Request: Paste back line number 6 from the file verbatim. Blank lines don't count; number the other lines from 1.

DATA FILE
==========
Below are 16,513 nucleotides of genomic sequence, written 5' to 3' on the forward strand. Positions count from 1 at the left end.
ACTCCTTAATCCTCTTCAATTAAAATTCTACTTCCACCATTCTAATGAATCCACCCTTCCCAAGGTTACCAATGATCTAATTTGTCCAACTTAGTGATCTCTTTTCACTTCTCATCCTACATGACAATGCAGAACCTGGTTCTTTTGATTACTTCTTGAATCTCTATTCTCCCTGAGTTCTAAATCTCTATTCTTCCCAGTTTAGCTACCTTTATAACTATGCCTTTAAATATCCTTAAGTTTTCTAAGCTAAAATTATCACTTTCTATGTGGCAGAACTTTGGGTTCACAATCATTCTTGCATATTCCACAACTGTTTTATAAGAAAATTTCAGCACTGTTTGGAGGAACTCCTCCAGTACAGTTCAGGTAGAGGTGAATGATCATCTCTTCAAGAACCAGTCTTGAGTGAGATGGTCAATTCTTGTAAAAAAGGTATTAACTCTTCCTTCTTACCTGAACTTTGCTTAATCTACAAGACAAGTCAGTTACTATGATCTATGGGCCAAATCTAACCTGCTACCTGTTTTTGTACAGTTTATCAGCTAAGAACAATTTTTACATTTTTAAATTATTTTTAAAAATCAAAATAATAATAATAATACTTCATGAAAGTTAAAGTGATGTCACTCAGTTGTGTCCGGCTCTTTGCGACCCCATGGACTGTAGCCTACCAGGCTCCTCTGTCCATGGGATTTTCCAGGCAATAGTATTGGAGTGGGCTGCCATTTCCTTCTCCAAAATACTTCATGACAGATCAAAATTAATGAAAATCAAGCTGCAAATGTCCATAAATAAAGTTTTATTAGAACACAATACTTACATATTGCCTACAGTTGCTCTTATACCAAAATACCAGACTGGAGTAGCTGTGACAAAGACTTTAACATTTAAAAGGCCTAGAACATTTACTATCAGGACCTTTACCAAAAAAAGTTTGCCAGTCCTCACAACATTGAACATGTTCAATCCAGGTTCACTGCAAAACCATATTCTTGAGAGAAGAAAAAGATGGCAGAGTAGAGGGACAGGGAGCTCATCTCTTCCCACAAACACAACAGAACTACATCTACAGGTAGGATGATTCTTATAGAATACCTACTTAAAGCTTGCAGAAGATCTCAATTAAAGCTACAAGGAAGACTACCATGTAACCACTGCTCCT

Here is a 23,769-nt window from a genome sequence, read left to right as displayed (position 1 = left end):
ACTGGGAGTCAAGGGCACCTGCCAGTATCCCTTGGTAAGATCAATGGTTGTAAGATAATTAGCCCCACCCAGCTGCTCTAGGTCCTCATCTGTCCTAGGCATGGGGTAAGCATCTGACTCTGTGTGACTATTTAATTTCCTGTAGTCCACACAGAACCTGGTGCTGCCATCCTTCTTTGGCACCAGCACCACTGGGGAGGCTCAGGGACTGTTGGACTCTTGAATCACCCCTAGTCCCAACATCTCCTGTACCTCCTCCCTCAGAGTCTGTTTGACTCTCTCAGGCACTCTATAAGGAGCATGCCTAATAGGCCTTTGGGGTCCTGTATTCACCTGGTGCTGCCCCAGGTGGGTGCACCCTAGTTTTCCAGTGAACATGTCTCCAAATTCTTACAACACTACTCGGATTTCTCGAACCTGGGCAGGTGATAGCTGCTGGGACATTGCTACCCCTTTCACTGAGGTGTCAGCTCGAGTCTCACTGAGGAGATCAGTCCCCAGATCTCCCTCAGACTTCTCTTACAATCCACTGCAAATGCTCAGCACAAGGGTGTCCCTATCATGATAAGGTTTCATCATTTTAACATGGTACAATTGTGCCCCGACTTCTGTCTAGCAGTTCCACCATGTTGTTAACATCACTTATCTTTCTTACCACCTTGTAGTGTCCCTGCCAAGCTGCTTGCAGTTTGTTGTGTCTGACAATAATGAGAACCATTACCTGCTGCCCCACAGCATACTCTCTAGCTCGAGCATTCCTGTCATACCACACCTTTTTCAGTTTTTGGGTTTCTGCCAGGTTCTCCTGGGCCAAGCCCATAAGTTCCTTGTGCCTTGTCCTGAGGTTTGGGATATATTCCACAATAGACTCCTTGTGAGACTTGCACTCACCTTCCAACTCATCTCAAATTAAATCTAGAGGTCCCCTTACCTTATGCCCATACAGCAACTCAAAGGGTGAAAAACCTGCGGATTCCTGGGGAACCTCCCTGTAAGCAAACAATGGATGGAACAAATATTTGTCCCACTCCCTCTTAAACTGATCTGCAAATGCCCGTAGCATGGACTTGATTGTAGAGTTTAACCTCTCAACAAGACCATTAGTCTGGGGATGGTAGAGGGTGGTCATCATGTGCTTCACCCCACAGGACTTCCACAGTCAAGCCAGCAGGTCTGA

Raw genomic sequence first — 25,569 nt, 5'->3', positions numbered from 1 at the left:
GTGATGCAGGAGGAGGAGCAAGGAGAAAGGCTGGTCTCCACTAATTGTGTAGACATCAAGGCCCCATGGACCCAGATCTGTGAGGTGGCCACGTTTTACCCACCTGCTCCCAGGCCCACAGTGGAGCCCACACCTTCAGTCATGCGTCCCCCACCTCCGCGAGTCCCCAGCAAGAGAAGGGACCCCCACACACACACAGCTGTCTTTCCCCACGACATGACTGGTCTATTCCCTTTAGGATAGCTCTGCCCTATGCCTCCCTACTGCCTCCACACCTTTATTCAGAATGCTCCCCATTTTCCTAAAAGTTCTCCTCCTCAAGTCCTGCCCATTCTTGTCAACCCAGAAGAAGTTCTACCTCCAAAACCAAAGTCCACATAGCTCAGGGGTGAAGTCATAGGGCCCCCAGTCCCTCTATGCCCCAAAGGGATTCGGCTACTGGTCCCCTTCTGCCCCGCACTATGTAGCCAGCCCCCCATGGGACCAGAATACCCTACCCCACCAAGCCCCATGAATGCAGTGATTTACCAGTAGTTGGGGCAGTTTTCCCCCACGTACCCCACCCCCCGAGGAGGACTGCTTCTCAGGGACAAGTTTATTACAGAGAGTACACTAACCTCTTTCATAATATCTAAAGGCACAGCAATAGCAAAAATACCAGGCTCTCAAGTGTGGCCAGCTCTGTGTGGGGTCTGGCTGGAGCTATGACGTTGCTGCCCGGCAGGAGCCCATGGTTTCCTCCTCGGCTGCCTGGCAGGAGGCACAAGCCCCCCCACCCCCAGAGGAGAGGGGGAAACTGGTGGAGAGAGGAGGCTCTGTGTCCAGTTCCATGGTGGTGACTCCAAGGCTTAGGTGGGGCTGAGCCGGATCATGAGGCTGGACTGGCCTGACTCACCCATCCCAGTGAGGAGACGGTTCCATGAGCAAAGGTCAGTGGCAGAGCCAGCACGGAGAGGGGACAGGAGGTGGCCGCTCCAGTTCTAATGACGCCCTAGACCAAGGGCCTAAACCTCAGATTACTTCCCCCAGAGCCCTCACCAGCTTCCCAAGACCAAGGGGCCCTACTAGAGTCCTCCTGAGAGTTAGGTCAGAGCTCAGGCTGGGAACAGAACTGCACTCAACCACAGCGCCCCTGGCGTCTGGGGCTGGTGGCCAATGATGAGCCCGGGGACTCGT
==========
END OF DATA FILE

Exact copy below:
GTGATGCAGGAGGAGGAGCAAGGAGAAAGGCTGGTCTCCACTAATTGTGTAGACATCAAGGCCCCATGGACCCAGATCTGTGAGGTGGCCACGTTTTACCCACCTGCTCCCAGGCCCACAGTGGAGCCCACACCTTCAGTCATGCGTCCCCCACCTCCGCGAGTCCCCAGCAAGAGAAGGGACCCCCACACACACACAGCTGTCTTTCCCCACGACATGACTGGTCTATTCCCTTTAGGATAGCTCTGCCCTATGCCTCCCTACTGCCTCCACACCTTTATTCAGAATGCTCCCCATTTTCCTAAAAGTTCTCCTCCTCAAGTCCTGCCCATTCTTGTCAACCCAGAAGAAGTTCTACCTCCAAAACCAAAGTCCACATAGCTCAGGGGTGAAGTCATAGGGCCCCCAGTCCCTCTATGCCCCAAAGGGATTCGGCTACTGGTCCCCTTCTGCCCCGCACTATGTAGCCAGCCCCCCATGGGACCAGAATACCCTACCCCACCAAGCCCCATGAATGCAGTGATTTACCAGTAGTTGGGGCAGTTTTCCCCCACGTACCCCACCCCCCGAGGAGGACTGCTTCTCAGGGACAAGTTTATTACAGAGAGTACACTAACCTCTTTCATAATATCTAAAGGCACAGCAATAGCAAAAATACCAGGCTCTCAAGTGTGGCCAGCTCTGTGTGGGGTCTGGCTGGAGCTATGACGTTGCTGCCCGGCAGGAGCCCATGGTTTCCTCCTCGGCTGCCTGGCAGGAGGCACAAGCCCCCCCACCCCCAGAGGAGAGGGGGAAACTGGTGGAGAGAGGAGGCTCTGTGTCCAGTTCCATGGTGGTGACTCCAAGGCTTAGGTGGGGCTGAGCCGGATCATGAGGCTGGACTGGCCTGACTCACCCATCCCAGTGAGGAGACGGTTCCATGAGCAAAGGTCAGTGGCAGAGCCAGCACGGAGAGGGGACAGGAGGTGGCCGCTCCAGTTCTAATGACGCCCTAGACCAAGGGCCTAAACCTCAGATTACTTCCCCCAGAGCCCTCACCAGCTTCCCAAGACCAAGGGGCCCTACTAGAGTCCTCCTGAGAGTTAGGTCAGAGCTCAGGCTGGGAACAGAACTGCACTCAACCACAGCGCCCCTGGCGTCTGGGGCTGGTGGCCAATGATGAGCCCGGGGACTCGT